After 7 hours of this nonsense everyone was on his or her way to Chicago. We were split up onto two different flights, but we were on our way. We were actually excited though, because it looked like we would get a 7-hour layover in London and maybe go see some sights. However, that dream was crushed when we arrived in Chicago, ran through the airport (which is quite large I might add) only to find out that our flight to London was now delayed as well. Boo! I had a glimmer of hope that maybe the two ladies that had been separated from us could now get on board the same flight to London, but that would not happen either, so we all hurried up to sit down again until the flight left.

Our Route to London
Our Route to London


A little side note on international flying in coach class if you’ve never done it: For some inhumane reason, the airlines walk you through the first and business class sections of “spread out and prepare to be pampered” before sitting you back in the cattle car area of the plane. This is cruel and unusual punishment for the middle class person in my opinion. Keep in mind I’m only 5’2”. However, I was in the middle of the middle section of the plane and thought I was gonna crawl out of my skin. There was no seeing Greenland, or Ireland as we flew over. There was no getting up and walking around the cabin because everyone around me was asleep! Only one other time have I felt claustrophobic and that was in a cave deep in the earth, but I digress.

The Cattle Car
The Cattle Car


We did get the privilege of having a layover in London’s Heathrow Airport. It is known as the largest airport in the world. Of course the layover wasn’t long enough to go have tea with Princess Kate, but we at least had time to do some fabulous people watching and a little shopping too. You know, to buy stuff in a gift shop that has places you didn’t actually get to go see. There were people from every nationality on the globe at this airport. Security was filled with a mass of humanity. There were as many security lines as there are cash registers at Wal-Mart. With the difference being that all the lines were open! They were busy and thorough. A couple of our group got the full pat down privilege and a full check of carry on luggage items with some confiscations to follow. This was just kind of humorous to me, but I’m sure they didn’t like it.

After getting everyone through the corral we were able to find a spot to impose squatters rights and made a home base. From there we chose to rest, text or shop for the next five hours.

Claiming squatters rights in London's Heathrow Airport
Claiming squatters rights in London’s Heathrow Airport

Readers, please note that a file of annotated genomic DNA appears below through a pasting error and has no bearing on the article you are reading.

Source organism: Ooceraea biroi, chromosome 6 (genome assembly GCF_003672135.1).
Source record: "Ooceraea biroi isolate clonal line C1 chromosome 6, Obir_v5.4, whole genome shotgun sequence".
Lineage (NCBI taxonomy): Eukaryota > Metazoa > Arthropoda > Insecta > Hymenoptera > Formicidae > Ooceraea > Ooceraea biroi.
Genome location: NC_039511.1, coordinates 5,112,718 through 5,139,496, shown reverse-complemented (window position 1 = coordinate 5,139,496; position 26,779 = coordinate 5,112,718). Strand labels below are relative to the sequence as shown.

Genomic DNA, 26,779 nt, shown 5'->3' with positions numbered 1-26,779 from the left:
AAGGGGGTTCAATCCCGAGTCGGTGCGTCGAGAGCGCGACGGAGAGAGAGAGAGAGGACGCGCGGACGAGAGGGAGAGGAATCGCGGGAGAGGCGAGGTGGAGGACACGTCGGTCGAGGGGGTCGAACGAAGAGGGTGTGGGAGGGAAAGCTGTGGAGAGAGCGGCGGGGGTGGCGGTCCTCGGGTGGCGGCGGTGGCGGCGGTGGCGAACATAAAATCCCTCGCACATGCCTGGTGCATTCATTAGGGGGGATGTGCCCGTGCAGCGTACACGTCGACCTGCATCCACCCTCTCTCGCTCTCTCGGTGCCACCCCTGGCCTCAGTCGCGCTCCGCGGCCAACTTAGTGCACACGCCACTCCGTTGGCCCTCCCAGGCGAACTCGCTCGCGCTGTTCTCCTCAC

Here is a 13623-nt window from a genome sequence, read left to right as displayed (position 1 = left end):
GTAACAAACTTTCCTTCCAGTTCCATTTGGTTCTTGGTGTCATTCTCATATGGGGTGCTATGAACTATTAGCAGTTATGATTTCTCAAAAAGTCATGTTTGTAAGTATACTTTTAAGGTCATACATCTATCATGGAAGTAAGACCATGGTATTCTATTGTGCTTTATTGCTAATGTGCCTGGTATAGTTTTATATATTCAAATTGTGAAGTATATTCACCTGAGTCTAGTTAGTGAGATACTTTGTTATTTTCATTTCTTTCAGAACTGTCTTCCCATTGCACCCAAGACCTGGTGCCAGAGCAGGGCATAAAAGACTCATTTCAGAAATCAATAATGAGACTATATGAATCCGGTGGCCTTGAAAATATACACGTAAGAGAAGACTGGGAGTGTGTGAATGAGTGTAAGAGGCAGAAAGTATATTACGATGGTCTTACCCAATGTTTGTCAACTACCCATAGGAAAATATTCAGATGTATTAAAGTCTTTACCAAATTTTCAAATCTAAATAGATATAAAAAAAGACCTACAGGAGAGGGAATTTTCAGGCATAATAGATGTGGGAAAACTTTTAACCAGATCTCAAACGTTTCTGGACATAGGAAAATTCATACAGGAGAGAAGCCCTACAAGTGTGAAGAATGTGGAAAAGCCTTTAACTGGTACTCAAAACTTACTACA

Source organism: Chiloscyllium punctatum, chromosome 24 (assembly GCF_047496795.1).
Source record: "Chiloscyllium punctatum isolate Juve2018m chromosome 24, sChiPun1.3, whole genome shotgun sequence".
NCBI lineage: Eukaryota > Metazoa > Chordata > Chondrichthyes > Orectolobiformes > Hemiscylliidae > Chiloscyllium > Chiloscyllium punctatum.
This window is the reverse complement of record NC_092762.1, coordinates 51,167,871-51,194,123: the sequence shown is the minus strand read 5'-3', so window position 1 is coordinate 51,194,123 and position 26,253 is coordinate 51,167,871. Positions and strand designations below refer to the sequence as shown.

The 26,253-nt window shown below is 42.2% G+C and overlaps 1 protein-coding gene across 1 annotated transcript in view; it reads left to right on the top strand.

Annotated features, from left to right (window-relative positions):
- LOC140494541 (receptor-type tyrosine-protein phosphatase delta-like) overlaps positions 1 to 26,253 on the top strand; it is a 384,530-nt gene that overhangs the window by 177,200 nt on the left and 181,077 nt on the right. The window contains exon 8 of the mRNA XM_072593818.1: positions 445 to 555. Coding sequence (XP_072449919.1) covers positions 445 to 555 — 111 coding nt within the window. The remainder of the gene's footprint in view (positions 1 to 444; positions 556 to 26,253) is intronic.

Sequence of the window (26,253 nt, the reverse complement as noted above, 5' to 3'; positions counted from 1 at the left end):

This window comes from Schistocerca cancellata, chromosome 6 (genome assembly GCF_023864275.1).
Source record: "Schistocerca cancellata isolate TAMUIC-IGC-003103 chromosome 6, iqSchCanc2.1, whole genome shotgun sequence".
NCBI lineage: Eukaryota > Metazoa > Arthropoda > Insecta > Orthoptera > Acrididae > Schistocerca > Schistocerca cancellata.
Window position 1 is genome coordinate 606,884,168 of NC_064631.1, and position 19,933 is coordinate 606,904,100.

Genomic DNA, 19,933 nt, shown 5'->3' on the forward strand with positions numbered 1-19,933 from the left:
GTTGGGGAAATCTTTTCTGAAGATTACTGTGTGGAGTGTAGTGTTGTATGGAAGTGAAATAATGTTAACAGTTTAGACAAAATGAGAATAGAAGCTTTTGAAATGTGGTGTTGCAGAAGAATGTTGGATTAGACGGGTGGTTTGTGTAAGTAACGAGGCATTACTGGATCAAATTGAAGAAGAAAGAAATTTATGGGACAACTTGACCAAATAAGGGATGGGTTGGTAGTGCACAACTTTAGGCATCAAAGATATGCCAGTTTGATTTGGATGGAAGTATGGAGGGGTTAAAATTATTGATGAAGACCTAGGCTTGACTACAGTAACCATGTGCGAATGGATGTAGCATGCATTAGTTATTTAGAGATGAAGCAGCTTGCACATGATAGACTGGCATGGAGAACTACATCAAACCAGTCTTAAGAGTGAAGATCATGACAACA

Finally, our flight to Bucharest, Romania was at hand and our group was all together! As we got closer to our gate filled with passengers who were mostly Romanian themselves, the language barrier started to take affect. In fact, the woman I sat next to didn’t know a lick of English. Well, that or she just didn’t want to talk to me (which is quite possibly true). Anyway, cultural reality started to set in and we were on our way. This flight was, thankfully uneventful, but late late late. We landed in Bucharest around…well…sometime around dark thirty. We met up with others who would be part of our group for the next 6 or 7 days; three people from Manna, Jerry, Curt and Beverly; A couple from Albuquerque NM, Sarah and JJ; and a college student from Arkansas, Courtney. Our missionary, Pastor Gonciulea, was also with the group.



What I had missed in the memo was that we still had a three or four hour bus ride through remote villages to the city where we would stay for the night! We finally made it to our first destination and got into a small twin sized bed around 4:30 am. Ahh sweet rest!

Tiny European hotel rooms

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The Cookie

There are some days when I look at my kids and ask myself, “Who are these people?”  I know it sounds odd, but truly it’s my aim, my goal, my purpose in life to mold these three precious lives into characters unrecognizable to my flawed self.   When 2nd Man and I pray for them, he often says something to the effect of them standing on his shoulders and using us as a springboard to go further in their lives, namely their spiritual lives.  It is truly why I stay at home and…well…ahem…don’t work (said as I stuff a bon-bon in my mouth and change the television channel.  Just kidding, I don’t eat my bon-bons in front of the TV).  Seriously, though, we do have very high hopes for our children’s’ spiritual walks and their lives in general as well.

Now, that sounded pretty highfalutin and noble didn’t it?  But, the little things these kids do even amaze me sometimes.  Take for instance the cookies Jarod got at a restaurant the other night.  We took some missionaries out for dinner after Sunday evening church.  It was probably 7:30 when we went and we didn’t get out of there until almost 10:00!  But that’s probably another blog post about the poor service industry of our town.  Anyway, with it being so late, we had him wait to eat the cookies until Monday.  I told him he could have them as a snack since it was the first day of school.   Now, before I tell you what happened let me preface this by saying,